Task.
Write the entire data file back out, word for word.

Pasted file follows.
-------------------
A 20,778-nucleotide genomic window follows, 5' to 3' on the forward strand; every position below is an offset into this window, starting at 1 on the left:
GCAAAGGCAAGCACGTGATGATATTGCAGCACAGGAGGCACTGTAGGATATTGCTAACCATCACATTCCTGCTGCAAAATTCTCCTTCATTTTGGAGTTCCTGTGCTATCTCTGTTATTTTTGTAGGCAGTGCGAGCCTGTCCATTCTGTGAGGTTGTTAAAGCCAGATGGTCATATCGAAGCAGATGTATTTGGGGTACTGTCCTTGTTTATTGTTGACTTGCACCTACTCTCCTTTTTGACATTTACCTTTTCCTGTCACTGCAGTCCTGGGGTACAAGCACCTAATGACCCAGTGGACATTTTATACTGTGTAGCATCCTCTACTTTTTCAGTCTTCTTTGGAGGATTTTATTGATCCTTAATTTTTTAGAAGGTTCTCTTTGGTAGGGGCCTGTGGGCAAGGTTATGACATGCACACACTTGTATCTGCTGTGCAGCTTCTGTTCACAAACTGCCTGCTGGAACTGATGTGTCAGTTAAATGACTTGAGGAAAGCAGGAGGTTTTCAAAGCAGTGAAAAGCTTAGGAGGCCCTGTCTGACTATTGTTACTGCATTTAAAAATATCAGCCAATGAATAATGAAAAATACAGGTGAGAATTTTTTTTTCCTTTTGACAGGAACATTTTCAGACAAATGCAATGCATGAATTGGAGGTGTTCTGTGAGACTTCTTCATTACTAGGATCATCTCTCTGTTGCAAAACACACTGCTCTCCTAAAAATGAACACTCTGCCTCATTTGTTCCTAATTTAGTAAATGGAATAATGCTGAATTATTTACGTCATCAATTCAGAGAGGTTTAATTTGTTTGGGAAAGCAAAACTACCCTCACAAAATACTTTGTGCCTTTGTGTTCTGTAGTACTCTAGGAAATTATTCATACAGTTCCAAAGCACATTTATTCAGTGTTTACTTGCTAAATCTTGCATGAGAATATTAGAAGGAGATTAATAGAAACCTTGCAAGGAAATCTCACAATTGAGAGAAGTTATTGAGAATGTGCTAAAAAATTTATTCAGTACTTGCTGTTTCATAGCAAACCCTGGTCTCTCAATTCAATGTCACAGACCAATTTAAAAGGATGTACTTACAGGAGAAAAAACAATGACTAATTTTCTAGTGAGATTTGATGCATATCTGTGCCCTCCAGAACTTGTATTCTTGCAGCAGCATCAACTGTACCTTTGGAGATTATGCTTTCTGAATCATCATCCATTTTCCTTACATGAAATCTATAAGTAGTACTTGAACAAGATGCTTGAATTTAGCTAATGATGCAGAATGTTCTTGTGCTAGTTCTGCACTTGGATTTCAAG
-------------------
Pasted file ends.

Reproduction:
A 20,778-nucleotide genomic window follows, 5' to 3' on the forward strand; every position below is an offset into this window, starting at 1 on the left:
GCAAAGGCAAGCACGTGATGATATTGCAGCACAGGAGGCACTGTAGGATATTGCTAACCATCACATTCCTGCTGCAAAATTCTCCTTCATTTTGGAGTTCCTGTGCTATCTCTGTTATTTTTGTAGGCAGTGCGAGCCTGTCCATTCTGTGAGGTTGTTAAAGCCAGATGGTCATATCGAAGCAGATGTATTTGGGGTACTGTCCTTGTTTATTGTTGACTTGCACCTACTCTCCTTTTTGACATTTACCTTTTCCTGTCACTGCAGTCCTGGGGTACAAGCACCTAATGACCCAGTGGACATTTTATACTGTGTAGCATCCTCTACTTTTTCAGTCTTCTTTGGAGGATTTTATTGATCCTTAATTTTTTAGAAGGTTCTCTTTGGTAGGGGCCTGTGGGCAAGGTTATGACATGCACACACTTGTATCTGCTGTGCAGCTTCTGTTCACAAACTGCCTGCTGGAACTGATGTGTCAGTTAAATGACTTGAGGAAAGCAGGAGGTTTTCAAAGCAGTGAAAAGCTTAGGAGGCCCTGTCTGACTATTGTTACTGCATTTAAAAATATCAGCCAATGAATAATGAAAAATACAGGTGAGAATTTTTTTTTCCTTTTGACAGGAACATTTTCAGACAAATGCAATGCATGAATTGGAGGTGTTCTGTGAGACTTCTTCATTACTAGGATCATCTCTCTGTTGCAAAACACACTGCTCTCCTAAAAATGAACACTCTGCCTCATTTGTTCCTAATTTAGTAAATGGAATAATGCTGAATTATTTACGTCATCAATTCAGAGAGGTTTAATTTGTTTGGGAAAGCAAAACTACCCTCACAAAATACTTTGTGCCTTTGTGTTCTGTAGTACTCTAGGAAATTATTCATACAGTTCCAAAGCACATTTATTCAGTGTTTACTTGCTAAATCTTGCATGAGAATATTAGAAGGAGATTAATAGAAACCTTGCAAGGAAATCTCACAATTGAGAGAAGTTATTGAGAATGTGCTAAAAAATTTATTCAGTACTTGCTGTTTCATAGCAAACCCTGGTCTCTCAATTCAATGTCACAGACCAATTTAAAAGGATGTACTTACAGGAGAAAAAACAATGACTAATTTTCTAGTGAGATTTGATGCATATCTGTGCCCTCCAGAACTTGTATTCTTGCAGCAGCATCAACTGTACCTTTGGAGATTATGCTTTCTGAATCATCATCCATTTTCCTTACATGAAATCTATAAGTAGTACTTGAACAAGATGCTTGAATTTAGCTAATGATGCAGAATGTTCTTGTGCTAGTTCTGCACTTGGATTTCAAG